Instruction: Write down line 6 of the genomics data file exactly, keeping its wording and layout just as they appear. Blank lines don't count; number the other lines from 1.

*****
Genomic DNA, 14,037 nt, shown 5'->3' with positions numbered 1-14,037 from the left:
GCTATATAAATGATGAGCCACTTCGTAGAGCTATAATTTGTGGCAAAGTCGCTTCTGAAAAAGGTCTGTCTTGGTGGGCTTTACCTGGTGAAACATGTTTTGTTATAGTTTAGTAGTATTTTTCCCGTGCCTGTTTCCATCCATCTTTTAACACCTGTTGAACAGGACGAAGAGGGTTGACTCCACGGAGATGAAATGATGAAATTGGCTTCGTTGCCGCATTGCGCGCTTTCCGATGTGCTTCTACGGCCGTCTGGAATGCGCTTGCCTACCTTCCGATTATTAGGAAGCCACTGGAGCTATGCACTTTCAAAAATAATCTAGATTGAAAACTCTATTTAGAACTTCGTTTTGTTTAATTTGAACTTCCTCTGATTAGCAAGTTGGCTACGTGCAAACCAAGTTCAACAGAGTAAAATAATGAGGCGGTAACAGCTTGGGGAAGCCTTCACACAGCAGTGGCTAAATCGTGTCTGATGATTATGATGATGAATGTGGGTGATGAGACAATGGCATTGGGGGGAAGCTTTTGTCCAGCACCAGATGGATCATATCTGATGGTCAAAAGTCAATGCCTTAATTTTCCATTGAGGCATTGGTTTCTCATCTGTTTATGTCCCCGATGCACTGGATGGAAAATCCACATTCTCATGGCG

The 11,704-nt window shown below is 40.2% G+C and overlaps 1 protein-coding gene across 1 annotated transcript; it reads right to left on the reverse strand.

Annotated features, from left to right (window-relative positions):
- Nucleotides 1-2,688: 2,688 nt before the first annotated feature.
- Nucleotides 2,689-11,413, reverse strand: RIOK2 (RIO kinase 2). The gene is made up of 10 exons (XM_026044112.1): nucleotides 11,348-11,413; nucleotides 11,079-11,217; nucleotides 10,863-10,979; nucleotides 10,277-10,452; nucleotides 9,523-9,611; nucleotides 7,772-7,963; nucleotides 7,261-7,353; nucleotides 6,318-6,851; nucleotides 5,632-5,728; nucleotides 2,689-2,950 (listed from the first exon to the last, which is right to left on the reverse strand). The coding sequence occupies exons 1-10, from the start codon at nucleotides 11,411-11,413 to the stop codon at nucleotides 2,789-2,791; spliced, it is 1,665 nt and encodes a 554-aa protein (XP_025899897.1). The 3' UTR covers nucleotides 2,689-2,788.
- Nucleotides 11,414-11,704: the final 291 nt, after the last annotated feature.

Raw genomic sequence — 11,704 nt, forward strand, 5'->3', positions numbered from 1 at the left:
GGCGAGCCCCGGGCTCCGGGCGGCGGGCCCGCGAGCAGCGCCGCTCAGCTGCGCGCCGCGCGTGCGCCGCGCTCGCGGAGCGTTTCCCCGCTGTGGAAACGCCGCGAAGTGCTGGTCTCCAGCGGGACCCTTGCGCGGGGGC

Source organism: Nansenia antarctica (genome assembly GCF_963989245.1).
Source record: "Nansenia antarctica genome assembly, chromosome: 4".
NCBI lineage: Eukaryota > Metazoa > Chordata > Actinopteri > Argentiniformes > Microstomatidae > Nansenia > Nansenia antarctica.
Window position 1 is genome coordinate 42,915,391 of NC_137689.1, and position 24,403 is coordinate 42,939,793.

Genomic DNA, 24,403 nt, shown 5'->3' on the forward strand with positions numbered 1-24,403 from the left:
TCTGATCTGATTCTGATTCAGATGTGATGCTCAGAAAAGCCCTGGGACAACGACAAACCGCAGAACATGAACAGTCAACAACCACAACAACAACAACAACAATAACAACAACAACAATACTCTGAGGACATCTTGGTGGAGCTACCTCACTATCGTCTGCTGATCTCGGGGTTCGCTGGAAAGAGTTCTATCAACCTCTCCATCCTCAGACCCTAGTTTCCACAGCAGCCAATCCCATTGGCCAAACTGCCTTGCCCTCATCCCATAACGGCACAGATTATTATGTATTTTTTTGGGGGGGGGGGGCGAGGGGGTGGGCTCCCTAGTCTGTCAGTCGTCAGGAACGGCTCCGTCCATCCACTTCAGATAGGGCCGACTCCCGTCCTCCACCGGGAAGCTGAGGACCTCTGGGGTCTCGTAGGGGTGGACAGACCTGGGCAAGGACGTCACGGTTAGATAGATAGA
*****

- Nucleotides 2,689-11,413, reverse strand: RIOK2 (RIO kinase 2). The gene is made up of 10 exons (XM_026044112.1): nucleotides 11,348-11,413; nucleotides 11,079-11,217; nucleotides 10,863-10,979; nucleotides 10,277-10,452; nucleotides 9,523-9,611; nucleotides 7,772-7,963; nucleotides 7,261-7,353; nucleotides 6,318-6,851; nucleotides 5,632-5,728; nucleotides 2,689-2,950 (listed from the first exon to the last, which is right to left on the reverse strand). The coding sequence occupies exons 1-10, from the start codon at nucleotides 11,411-11,413 to the stop codon at nucleotides 2,789-2,791; spliced, it is 1,665 nt and encodes a 554-aa protein (XP_025899897.1). The 3' UTR covers nucleotides 2,689-2,788.